In light of the elementary school shooting in Connecticut, parents across the country and in the Carolinas are trying to wrap their minds around what happened.
They're also trying to figure out how to tell their kids, or whether they're going to tell their kids at all.
Upstate experts weighed in on the question of how to best handle this difficult situation.
Dr. Kenneth Rogers, the chair of Greenville Hospital System's Department of Psychiatry, said it's best to allow the child to guide the conversation. It's not necessary to explain all the details, but if they have questions, try to answer them in a way that they can understand.
He said likely kids of all ages will find out about Sandy Hook Elementary, whether from social media or friends, and that it's important to be honest with them.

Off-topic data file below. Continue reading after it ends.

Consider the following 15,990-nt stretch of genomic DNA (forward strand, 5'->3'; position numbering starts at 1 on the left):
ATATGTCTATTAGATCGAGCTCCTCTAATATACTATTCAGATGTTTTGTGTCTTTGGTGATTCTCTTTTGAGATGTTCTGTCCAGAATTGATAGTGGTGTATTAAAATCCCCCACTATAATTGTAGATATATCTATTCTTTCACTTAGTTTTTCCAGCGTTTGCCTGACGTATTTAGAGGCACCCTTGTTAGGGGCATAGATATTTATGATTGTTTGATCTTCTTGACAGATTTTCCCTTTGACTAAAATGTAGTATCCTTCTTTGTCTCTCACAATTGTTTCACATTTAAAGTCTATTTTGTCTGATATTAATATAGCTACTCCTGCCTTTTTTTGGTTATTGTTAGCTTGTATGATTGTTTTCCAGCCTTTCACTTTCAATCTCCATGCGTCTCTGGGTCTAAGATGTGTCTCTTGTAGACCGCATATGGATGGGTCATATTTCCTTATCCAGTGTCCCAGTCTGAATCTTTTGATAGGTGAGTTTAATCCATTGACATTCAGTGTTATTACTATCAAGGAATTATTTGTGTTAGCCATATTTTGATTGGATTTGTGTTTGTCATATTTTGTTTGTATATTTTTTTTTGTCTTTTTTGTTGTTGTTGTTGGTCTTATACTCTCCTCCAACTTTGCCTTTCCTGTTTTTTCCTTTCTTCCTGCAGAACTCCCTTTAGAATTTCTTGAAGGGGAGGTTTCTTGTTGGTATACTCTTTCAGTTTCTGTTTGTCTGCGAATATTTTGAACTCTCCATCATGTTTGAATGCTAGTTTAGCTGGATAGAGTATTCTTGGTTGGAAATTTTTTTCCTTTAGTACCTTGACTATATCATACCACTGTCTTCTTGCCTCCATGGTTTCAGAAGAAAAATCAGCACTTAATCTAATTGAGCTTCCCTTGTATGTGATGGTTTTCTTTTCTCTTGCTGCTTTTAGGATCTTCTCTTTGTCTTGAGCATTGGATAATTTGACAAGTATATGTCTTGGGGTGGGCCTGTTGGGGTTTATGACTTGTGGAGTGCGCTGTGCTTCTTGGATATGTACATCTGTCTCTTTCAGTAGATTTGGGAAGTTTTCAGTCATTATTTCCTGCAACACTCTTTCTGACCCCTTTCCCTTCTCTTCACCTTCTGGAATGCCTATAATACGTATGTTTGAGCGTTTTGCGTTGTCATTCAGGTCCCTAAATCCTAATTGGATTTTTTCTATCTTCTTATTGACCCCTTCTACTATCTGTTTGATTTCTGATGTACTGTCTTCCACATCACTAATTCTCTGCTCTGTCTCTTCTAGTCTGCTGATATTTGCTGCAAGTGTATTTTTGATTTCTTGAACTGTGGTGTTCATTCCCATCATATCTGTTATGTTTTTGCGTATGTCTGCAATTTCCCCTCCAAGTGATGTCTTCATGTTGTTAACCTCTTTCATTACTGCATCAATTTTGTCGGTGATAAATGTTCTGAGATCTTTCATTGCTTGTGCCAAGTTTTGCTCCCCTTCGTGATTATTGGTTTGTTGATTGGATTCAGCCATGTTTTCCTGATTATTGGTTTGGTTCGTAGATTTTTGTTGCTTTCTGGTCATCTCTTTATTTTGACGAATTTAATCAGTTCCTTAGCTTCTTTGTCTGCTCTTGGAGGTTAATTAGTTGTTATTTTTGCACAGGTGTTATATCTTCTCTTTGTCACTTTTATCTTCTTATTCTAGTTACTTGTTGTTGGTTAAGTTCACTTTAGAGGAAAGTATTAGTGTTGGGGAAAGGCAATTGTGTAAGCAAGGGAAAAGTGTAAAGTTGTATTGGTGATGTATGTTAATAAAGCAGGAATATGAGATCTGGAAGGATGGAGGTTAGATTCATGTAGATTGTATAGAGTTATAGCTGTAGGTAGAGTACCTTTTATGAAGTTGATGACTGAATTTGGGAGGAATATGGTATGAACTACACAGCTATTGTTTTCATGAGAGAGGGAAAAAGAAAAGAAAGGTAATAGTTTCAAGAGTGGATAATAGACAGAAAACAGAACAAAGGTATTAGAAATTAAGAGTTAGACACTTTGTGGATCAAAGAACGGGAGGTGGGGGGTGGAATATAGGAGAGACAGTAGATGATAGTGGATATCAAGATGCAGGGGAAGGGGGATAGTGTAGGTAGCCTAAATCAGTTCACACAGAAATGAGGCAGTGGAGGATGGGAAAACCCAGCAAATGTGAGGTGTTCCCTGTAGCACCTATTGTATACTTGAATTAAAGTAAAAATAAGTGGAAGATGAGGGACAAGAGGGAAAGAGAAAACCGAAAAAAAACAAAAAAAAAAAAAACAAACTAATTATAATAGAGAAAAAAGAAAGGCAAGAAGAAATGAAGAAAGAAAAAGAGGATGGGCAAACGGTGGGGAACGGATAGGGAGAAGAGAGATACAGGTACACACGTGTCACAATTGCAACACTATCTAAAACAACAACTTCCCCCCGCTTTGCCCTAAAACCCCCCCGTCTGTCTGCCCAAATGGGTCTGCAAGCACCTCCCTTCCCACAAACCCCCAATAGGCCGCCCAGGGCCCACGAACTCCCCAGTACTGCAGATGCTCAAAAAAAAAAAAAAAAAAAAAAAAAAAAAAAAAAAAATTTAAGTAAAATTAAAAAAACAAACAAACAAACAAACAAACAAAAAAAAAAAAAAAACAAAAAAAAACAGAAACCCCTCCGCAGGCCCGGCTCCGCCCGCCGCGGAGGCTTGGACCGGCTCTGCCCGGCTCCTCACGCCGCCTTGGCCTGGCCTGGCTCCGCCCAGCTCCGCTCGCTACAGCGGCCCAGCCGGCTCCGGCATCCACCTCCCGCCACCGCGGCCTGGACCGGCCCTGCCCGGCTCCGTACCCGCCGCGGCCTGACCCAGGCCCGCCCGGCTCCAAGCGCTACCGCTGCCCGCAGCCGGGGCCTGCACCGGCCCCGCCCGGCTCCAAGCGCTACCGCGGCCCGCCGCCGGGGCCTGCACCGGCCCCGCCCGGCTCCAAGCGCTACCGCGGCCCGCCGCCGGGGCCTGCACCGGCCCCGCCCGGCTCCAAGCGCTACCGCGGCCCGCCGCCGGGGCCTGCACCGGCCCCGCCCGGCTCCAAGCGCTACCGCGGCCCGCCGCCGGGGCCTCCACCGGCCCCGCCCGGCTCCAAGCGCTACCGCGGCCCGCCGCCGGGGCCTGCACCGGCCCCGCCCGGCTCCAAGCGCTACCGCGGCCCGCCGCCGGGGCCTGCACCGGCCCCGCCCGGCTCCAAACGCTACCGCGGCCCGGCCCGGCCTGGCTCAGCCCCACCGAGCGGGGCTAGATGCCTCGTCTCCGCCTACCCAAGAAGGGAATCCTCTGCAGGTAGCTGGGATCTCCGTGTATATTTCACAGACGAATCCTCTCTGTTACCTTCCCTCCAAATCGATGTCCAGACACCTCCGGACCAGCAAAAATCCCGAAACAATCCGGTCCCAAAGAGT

"The biggest concern that a kid's going to have is first of all, 'Am I safe? Is this going to happen to me?'" Rogers said.
He explained that adults know how to put scary situations into perspective. He said while parents may realize this type of shooting is relatively rare, a child may believe it could happen anywhere at any time.
He said depending on the age and maturity of a child, parents should use judgment in sharing details of the shooting. He said some kids may take the information and move forward as others become more anxious.
Rogers said that a line of communication to their parents is necessary, and he doesn't recommend letting kids watch wall-to-wall news coverage. He acknowledged that "there are times when kids can be traumatized even when they're not there."
He said the reassurance of safety is the most important message.
Rogers said parents can be equally as anxious as kids when it comes to their safety at school, and it's important for parents to be aware of their own anxieties so they don't shelter their kids too much as they move forward from this event.
Copyright 2012 FOX Carolina (Meredith Corporation). All rights reserved
Friday, May 24 2013 11:19 PM EDT2013-05-25 03:19:38 GMT
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